PayPal users are being warned to be on the lookout for a new phishing scam.
The scam uses an old tried and tested technique into tricking users into handing over the login details to their account.
The scam starts by sending unsuspecting users an email which claims ‘unusual activity on your account’.
The email, which looks just like the real thing, claims that action is required in order to resolve a security issue with your PayPal account and access has been restricted until the issue is resolved.
To do this, you’ll need to follow the link in the email and log in to your PayPal account to confirm your identity.
The email claims that account access will remain restricted until you “complete the necessary steps”.
— Action Fraud (@actionfrauduk) June 8, 2017
Users are then directed to a link in which to ‘review your account’ which redirects you to a bogus page controlled by the criminals behind the scam.
Users are then asked to submit not only their account login details but also their credit card details and even a selfie of them holding some form of ID such as a passport or ID card, security researchers from PhishMe discovered.
Be warned though, the page looks almost identical to the real thing, which is what helps to make this particular PayPal phishing scam so convincing.
Typically in these fake emails, whether they are claiming to be from PayPal, Apple, Google, or another well known organisation, there is usually some kind of giveaway that the email is a scam, be that a spelling mistake, typo, or grammatical error.
However, in this new scam there are no errors of that nature and even the email itself is very slick and well designed, making the whole thing worryingly convincing.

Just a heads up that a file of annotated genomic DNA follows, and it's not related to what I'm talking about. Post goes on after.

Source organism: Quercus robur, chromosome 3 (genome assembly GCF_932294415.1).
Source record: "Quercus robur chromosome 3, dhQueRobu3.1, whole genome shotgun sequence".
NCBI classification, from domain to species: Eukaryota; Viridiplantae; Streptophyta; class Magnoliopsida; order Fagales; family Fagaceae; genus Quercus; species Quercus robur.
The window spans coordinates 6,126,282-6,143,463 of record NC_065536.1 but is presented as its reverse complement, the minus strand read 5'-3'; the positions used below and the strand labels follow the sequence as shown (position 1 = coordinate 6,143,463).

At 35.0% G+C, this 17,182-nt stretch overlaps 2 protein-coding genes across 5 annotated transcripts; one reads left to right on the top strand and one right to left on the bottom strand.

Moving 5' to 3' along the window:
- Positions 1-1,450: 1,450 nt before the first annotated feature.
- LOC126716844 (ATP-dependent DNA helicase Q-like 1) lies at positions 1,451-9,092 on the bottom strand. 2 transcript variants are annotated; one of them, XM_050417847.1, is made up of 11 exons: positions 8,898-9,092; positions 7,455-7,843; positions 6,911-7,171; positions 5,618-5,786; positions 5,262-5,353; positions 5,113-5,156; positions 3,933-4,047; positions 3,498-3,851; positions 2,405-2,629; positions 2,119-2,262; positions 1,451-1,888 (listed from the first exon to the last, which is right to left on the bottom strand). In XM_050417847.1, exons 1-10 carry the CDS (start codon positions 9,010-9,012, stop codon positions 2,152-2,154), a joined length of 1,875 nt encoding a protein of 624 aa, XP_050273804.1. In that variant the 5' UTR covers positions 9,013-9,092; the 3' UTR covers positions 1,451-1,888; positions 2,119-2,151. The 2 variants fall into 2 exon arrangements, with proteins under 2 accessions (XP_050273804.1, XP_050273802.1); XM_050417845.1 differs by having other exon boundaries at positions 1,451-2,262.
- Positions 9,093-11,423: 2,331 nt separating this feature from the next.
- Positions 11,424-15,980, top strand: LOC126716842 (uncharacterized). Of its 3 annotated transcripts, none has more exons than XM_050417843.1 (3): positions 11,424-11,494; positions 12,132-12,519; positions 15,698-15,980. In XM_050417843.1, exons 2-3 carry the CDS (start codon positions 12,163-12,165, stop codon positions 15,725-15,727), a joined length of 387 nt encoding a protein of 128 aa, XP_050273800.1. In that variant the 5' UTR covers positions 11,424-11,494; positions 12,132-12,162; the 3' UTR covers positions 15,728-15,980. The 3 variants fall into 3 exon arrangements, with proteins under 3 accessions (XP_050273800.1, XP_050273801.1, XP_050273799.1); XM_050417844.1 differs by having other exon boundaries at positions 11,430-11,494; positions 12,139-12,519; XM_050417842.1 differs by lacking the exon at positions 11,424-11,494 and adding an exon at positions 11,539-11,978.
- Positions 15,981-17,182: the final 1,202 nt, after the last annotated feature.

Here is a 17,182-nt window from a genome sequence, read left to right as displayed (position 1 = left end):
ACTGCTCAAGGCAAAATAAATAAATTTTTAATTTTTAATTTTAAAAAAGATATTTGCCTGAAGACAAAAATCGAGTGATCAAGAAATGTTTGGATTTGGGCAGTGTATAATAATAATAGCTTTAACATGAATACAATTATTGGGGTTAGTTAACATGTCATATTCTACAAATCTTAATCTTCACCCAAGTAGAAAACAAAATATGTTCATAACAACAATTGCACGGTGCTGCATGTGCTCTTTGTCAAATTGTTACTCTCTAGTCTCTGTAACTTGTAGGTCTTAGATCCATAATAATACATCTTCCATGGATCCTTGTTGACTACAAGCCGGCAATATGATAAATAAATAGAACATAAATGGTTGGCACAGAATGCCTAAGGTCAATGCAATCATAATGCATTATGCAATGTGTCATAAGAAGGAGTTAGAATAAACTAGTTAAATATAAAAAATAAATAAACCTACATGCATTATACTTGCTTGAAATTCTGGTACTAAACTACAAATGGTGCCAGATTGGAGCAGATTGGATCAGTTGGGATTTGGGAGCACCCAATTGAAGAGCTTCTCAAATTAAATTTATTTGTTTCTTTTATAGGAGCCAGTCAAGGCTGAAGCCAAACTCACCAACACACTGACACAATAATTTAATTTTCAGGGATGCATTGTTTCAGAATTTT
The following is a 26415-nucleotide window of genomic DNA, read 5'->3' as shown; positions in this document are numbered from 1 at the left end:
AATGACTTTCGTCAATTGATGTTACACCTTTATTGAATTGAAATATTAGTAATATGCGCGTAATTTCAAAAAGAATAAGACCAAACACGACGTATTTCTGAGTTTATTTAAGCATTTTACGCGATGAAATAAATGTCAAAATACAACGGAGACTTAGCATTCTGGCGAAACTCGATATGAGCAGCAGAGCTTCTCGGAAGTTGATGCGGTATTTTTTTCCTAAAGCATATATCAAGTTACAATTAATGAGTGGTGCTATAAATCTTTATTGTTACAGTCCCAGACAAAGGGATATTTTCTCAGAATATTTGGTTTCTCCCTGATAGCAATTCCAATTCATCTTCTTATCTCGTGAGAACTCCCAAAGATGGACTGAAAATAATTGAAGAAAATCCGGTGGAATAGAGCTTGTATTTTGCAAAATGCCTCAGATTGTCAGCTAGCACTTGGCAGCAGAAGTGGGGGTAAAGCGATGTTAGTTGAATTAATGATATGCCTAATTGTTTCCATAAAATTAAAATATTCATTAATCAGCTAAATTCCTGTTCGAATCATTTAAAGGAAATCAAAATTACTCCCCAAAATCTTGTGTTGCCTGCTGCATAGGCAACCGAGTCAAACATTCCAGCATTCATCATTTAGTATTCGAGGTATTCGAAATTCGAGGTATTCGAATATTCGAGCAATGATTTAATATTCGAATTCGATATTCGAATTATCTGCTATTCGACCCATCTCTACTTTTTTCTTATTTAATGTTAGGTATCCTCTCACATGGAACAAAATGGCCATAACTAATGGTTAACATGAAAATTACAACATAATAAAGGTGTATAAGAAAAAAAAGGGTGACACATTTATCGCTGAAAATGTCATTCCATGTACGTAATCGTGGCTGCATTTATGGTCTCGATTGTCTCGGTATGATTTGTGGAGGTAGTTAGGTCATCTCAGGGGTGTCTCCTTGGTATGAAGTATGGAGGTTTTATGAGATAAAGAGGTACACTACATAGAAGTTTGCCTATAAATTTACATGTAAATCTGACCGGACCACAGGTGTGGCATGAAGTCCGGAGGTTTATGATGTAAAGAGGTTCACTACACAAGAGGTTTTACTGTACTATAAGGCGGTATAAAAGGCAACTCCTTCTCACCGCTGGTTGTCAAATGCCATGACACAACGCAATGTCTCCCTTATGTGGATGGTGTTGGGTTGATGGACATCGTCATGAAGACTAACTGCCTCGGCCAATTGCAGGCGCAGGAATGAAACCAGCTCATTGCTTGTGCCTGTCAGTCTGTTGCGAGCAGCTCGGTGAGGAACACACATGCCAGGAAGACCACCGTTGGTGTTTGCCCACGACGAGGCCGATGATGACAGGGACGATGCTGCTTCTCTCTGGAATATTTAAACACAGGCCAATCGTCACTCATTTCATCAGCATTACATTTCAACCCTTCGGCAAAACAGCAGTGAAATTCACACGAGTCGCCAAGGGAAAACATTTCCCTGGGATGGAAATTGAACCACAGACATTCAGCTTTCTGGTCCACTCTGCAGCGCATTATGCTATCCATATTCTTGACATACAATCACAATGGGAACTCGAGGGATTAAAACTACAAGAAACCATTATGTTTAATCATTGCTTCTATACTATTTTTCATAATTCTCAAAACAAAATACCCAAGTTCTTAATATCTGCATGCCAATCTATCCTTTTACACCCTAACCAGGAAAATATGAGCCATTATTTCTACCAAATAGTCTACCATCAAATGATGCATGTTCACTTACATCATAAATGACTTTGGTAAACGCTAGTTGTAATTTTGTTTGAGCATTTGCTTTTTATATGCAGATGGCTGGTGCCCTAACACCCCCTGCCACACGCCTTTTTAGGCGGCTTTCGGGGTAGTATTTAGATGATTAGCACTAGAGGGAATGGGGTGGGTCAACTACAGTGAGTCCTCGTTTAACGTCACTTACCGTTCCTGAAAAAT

How to protect yourself from phishing scams
Phishing scams are increasingly common but if you know what to look for they can be fairly easy to spot.
– Be wary of emails which begin with generic greetings such as ‘Dear Sir’ or ‘Hello user’. PayPal always addresses users by both names in official emails.
– Double check the domain name of the sender. If it is anything other than paypal.com, delete the email right away.
– Hover over the any hyperlinks in the email. If they are going to an unfamiliar address don’t click on it.
– If the email asks you for sensitive data such as account credentials, passwords or credit card info this should set alarm bells ringing. PayPal says it will never ask for such information via email.
– If you receive an email which claims to be from PayPal but which you suspect could be scam, you can forward the email in question to email@example.com.
Jonathan is our Google Nexus and Android enthusiast. He is also fanatical about football which makes it all the more strange that he should support Stockport County. In addition to writing about tech, Jonathan has a passion for fitness and nutrition and has previously written for one the UK’s leading watch and horology websites.